Sunday, 23 June 2013

Should you take your vitamins or not?

Earlier this month, an article appeared in the New York Times entitled Don't Take Your Vitamins. The article described a number of recent studies which have found that vitamin supplementation may be harmful, rather than helpful. For example, as the article reports, a 2005 Cochrane review of randomised-controlled trials documented that regular supplementation with vitamins A, C and E may increase the risk of mortality. This finding should obviously be qualified by saying that the direction of the effect of supplementation on mortality will depend on dosage, frequency of use, and overall nutritional status. For example, provision of vitamin A supplements can be invaluable for preventing child deaths in developing countries. And, as I've argued before, there's really no such thing as an unhealthy food (or vitamin).

Furthermore, my impression is that most people who supplement with vitamins in developed countries do not to take vitamin A or vitamin C individually, but instead take a multivitamin. Compared to individual-vitamin supplements, these contain much smaller quantities of a much larger number of micro-nutrients. So what does the evidence say as far as multivitamins are concerned? Might taking them regularly also be dangerous for people in developed countries?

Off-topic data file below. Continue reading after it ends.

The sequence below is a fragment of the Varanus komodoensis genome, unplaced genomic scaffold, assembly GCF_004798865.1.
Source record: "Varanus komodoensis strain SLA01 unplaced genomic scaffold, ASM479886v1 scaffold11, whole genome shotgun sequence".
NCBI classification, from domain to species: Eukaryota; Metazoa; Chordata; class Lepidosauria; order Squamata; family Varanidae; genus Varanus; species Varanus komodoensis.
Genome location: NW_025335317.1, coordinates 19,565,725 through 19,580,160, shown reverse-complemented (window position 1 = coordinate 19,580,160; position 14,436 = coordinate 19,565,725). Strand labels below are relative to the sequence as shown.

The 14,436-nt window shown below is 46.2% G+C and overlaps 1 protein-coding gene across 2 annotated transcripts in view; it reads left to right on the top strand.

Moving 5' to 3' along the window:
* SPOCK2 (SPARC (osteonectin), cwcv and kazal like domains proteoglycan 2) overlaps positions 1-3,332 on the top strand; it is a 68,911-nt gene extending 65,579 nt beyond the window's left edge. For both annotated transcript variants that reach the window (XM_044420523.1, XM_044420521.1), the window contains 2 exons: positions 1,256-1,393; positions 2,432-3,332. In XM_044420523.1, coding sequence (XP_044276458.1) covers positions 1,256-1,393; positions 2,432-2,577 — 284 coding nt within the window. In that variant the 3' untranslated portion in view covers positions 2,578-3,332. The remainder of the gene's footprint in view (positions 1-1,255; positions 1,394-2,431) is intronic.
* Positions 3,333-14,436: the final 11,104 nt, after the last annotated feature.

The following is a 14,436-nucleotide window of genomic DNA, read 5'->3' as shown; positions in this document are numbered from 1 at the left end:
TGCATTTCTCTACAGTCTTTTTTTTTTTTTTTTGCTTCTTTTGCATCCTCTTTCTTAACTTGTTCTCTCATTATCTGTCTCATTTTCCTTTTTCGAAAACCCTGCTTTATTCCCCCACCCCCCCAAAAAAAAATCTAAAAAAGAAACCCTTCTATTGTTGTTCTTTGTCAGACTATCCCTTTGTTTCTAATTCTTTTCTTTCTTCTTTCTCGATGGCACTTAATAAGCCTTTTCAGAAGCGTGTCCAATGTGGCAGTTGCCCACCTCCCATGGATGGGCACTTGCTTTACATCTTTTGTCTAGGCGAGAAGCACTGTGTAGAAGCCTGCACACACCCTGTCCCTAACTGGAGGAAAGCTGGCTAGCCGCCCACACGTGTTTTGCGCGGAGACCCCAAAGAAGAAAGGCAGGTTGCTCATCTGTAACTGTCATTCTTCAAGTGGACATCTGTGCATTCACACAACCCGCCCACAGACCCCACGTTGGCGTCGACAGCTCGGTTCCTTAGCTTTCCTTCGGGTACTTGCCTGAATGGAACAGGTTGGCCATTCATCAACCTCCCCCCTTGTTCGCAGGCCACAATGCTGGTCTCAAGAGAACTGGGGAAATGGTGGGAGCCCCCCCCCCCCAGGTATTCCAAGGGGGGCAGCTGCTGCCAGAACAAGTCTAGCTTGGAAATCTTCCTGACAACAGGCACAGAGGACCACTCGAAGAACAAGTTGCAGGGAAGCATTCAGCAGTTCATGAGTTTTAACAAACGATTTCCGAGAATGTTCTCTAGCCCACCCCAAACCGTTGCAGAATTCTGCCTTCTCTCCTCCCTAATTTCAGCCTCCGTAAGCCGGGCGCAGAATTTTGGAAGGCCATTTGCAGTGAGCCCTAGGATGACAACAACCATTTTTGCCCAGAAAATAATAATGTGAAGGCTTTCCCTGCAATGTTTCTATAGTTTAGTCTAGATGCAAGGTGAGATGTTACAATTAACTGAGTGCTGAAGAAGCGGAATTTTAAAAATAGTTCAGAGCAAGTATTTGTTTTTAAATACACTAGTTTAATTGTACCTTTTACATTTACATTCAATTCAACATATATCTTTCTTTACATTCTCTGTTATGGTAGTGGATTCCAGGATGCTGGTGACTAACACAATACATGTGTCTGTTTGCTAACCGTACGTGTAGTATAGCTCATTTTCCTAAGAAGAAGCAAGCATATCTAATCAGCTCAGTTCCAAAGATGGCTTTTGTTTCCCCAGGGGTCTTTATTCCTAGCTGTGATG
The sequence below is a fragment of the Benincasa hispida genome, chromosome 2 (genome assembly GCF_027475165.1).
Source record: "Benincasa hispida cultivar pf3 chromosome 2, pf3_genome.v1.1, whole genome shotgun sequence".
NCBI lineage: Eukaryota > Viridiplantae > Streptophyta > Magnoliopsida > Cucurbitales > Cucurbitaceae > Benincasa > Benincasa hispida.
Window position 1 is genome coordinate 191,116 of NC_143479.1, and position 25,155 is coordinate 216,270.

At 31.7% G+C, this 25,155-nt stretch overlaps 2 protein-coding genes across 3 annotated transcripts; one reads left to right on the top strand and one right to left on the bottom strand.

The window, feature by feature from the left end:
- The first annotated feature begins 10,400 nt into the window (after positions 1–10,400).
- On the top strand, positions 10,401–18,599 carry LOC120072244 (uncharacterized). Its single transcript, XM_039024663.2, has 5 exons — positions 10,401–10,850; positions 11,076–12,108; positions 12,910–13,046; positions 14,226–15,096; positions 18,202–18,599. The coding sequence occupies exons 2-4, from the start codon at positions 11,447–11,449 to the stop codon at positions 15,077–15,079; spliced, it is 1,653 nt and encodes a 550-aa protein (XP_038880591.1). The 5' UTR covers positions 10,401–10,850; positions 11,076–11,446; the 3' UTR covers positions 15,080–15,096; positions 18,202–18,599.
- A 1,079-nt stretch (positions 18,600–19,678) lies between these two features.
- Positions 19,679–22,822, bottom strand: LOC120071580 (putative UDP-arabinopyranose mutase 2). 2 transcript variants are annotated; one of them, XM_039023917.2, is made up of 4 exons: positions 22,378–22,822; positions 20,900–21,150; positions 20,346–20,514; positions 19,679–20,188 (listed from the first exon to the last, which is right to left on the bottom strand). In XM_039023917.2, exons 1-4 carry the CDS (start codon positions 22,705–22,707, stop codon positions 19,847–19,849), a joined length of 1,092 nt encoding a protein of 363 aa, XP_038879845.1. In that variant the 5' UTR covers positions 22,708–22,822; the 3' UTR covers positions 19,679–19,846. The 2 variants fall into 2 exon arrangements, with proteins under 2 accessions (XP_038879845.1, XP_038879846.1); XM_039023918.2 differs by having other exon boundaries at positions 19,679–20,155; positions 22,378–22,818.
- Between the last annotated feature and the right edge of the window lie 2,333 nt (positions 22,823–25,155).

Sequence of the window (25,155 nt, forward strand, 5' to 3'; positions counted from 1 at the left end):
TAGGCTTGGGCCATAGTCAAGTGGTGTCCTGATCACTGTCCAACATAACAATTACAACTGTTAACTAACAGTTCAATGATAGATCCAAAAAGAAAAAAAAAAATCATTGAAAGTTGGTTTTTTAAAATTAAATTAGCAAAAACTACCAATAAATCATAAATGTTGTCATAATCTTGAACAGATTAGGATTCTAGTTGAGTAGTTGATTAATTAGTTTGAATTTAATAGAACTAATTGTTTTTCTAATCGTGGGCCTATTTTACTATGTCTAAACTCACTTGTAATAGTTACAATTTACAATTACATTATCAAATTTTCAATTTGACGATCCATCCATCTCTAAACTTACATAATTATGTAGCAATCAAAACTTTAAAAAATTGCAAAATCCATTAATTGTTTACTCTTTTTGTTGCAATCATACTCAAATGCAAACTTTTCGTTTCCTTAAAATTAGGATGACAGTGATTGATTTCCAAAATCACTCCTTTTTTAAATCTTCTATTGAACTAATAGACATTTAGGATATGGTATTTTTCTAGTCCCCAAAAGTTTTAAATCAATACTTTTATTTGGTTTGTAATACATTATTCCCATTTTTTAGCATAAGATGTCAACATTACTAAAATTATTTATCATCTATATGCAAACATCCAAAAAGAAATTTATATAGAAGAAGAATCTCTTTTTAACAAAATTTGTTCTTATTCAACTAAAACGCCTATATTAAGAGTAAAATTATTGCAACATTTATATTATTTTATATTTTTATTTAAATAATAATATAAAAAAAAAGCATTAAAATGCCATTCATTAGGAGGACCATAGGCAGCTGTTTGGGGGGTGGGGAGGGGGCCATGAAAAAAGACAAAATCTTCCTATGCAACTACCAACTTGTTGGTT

In a paper published this year in The American Journal of Clinical Nutrition, Macpherson et al. set-out to answer the above question. They carried out a meta-analysis of 21 randomised-controlled trials, each of which had looked at the impact of multivitamin supplementation on one or measures of mortality. Their total sample comprised >91,000 people. Overall, they found no effect; the risk of mortality among those taking multivitamins was 98% of the risk among those taking placebos, and the 95% confidence interval around the estimate included 1. They also considered mortality from cancer and mortality from heart diesase seperately, and--again--found no effects. Their conclusion is that "the level of alarm" generated by "highly publicised reports from several recent epidemiological studies" may be unwarranted.

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